How to Update Your Bathroom for Under $50!

A few weeks ago my husband started an awesome new job that will require us to relocate. We are so excited! Did you know our house was only on the market for 2 days before we found a buyer?! Craziness! I’m excited to be working on a series of posts focused on getting your house updated, organized, and ready to sell (or ready to enjoy yourselves!). Staging, de-cluttering, and updating are key to getting your house sold quick for the price you want. First, I’d love to share a couple of ideas on how you can update a Plain Jane, builder grade bathroom.

Since we moved in 10 months ago we’ve worked on a steady stream of projects to make it more our style, knowing that we’d likely be selling soon. The last 3 weeks before listing we really moved into high gear to finish all of our remaining painting and organization projects, one of them being the hall bathroom.

There are no windows in the hall bathroom and it was dark. When we moved in, we knew we needed to update the light fixture. It still needed something more though. The room felt very plain and “builder grade”. I had two ideas to really give the room an upgraded feel. First, to lengthen the shower curtain in order to visually add height to the room and remove the shadow above the curtain which made the room feel dark. Second, to paint the vanity cabinet. Look at the difference!

house makeover

I found the shower curtain at Target last summer. I really like the airy linen feel of the fabric and the color. I understand that curtains are manufactured to come to the top of the prefab bath/shower fixtures probably to leave steam out the top as to not create a sauna but I wish they would make a longer option! I hoped that lengthening the curtain would have a great visual affect, and it really does make the room feel taller and larger.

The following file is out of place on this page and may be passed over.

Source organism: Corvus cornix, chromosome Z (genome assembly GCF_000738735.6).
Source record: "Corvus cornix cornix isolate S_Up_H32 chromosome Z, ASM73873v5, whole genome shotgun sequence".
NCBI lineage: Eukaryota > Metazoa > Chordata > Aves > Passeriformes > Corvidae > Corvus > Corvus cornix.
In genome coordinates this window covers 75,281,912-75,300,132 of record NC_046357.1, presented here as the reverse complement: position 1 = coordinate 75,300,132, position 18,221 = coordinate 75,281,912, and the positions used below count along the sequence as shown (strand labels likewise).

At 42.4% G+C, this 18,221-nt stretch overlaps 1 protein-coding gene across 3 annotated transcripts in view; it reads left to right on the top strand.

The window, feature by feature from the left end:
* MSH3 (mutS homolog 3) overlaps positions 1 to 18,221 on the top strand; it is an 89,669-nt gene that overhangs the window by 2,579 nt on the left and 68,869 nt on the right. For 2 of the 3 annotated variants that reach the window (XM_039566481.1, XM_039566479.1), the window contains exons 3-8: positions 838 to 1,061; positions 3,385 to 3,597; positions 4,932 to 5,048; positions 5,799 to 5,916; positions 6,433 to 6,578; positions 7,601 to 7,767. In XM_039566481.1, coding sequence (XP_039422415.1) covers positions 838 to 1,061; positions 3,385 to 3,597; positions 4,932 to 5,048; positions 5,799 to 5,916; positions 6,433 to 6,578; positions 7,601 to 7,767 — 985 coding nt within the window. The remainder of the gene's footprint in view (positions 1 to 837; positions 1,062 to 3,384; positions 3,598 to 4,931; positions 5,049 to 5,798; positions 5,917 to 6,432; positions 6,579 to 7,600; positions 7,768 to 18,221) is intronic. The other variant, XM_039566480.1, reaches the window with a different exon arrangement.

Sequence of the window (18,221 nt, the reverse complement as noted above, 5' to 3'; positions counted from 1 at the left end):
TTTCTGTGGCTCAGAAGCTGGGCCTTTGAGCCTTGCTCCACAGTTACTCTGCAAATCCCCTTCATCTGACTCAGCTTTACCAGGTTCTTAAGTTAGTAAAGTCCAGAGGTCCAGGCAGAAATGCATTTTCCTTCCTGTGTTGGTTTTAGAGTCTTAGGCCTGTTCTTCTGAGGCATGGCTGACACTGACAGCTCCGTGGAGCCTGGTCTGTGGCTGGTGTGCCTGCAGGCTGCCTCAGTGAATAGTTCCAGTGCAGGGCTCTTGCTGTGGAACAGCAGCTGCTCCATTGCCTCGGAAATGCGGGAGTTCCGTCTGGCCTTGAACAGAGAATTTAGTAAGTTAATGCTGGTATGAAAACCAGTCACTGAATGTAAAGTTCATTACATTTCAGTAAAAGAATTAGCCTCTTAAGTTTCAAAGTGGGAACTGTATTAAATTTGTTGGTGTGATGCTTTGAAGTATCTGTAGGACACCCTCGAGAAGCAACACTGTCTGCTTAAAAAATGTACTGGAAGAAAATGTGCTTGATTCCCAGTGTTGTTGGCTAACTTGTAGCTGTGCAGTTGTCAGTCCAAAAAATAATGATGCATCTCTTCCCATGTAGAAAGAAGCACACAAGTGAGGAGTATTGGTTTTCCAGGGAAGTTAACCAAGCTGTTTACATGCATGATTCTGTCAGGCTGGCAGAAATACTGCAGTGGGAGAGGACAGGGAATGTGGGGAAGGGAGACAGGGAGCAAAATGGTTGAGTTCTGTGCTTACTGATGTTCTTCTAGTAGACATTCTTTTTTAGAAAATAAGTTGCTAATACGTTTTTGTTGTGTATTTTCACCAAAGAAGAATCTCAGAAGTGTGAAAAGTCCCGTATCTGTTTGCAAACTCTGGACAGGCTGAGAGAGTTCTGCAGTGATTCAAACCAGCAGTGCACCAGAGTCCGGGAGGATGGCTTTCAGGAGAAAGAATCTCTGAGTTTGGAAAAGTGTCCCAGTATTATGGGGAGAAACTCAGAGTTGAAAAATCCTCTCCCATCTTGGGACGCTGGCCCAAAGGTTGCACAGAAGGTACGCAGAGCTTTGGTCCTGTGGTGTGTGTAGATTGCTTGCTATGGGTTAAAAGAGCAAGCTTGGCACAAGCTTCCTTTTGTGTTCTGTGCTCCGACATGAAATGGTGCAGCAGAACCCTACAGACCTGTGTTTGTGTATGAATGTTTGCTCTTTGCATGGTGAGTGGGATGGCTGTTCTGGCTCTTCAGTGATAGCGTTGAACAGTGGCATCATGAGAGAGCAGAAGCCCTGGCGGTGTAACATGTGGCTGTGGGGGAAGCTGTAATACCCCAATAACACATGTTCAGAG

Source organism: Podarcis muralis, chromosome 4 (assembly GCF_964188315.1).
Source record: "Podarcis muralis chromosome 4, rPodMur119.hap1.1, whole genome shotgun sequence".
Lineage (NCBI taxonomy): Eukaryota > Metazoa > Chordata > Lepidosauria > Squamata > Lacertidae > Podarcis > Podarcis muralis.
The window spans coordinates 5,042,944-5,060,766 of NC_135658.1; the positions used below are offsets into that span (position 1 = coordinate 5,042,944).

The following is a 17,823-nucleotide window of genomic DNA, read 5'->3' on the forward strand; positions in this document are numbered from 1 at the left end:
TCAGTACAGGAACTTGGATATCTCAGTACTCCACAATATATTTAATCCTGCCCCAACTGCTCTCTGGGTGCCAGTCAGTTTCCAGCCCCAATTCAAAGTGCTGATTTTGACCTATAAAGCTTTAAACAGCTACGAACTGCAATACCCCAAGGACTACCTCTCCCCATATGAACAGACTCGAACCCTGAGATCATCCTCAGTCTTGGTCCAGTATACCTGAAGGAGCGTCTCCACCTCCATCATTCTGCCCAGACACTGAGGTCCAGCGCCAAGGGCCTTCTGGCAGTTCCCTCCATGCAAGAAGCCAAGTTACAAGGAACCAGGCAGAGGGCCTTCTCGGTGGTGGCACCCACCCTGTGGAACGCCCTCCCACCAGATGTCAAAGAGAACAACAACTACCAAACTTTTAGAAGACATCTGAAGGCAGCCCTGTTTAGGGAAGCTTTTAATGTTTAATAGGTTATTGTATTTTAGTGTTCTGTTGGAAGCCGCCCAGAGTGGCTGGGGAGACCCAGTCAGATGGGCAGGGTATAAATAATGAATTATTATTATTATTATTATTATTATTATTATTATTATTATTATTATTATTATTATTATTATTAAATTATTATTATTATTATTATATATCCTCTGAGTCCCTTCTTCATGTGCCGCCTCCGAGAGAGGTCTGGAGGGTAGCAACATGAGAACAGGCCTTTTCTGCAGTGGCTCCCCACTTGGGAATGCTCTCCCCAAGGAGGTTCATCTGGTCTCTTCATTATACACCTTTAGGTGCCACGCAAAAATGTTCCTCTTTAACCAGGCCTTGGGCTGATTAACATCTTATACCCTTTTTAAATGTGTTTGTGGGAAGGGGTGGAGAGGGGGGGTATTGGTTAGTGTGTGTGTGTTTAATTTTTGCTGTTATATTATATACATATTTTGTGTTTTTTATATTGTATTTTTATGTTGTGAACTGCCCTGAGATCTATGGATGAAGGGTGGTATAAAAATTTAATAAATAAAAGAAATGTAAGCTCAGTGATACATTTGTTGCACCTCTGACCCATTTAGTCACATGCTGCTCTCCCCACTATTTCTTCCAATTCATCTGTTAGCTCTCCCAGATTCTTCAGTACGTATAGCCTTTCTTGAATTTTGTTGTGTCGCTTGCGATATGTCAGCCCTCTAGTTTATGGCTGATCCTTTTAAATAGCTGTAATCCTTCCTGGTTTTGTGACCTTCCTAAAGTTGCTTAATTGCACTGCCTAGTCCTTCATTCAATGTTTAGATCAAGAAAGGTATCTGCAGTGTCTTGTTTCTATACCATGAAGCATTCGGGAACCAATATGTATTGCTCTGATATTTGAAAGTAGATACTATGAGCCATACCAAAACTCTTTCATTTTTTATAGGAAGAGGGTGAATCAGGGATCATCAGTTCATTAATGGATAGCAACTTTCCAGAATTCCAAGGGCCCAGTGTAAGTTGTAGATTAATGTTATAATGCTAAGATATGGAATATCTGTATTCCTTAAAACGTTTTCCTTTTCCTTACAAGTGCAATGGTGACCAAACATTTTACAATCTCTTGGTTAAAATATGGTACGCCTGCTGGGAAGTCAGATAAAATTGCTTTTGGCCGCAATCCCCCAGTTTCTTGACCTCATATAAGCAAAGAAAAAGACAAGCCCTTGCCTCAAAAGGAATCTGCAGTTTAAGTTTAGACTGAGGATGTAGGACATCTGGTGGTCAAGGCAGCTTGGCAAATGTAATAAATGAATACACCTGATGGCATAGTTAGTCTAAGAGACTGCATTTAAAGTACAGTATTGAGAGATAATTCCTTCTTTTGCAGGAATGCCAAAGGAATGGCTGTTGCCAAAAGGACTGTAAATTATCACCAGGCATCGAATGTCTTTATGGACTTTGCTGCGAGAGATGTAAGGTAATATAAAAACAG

The curtain measures 70″ wide. I knew I wanted to add a band of white linen at the bottom of the curtain. The linen I bought had a 42″ selvedge, meaning a yard would be 36″ x 42″. Because I didn’t want to be piecing fabric together I went ahead and bought 2 yards. I cut the entire 2 yd long piece down to 15 inches by 72 inches. That length left me enough room for the double hem around the sides and for a few small pleats to give the bottom a ruffle type flow. Adding about 14 inches of length to the curtain gave enough height that the liner on the inside still keeps the water in the tub. I’ve considered adding another layer, maybe 10-11 inches to create more of a double layered ruffle look. We’ll see! What do you think?

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For years I’ve really wanted to upgrade the oak, standard, builder grade cabinet. I hate we didn’t do it sooner because I love how it turned out! The color we chose was inspired by the Centsational Girl blog. I remembered a few years ago seeing a vanity she painted a glossy brown. There are so many shades of brown. I really didn’t want any weird red or burgundy undertones. I was thankful to find that blog post where she shared that she used Betsy Ross House Brown by Valspar. That is what we went with an I am so glad I did. I chose a semi gloss and I’m thankful for the sheen and wipe-ability. After a couple of coats I didn’t feel like it needed a poly coat. Now for the pretty close up… one of these days I’ll get a fancy camera for prettier and clearer pictures.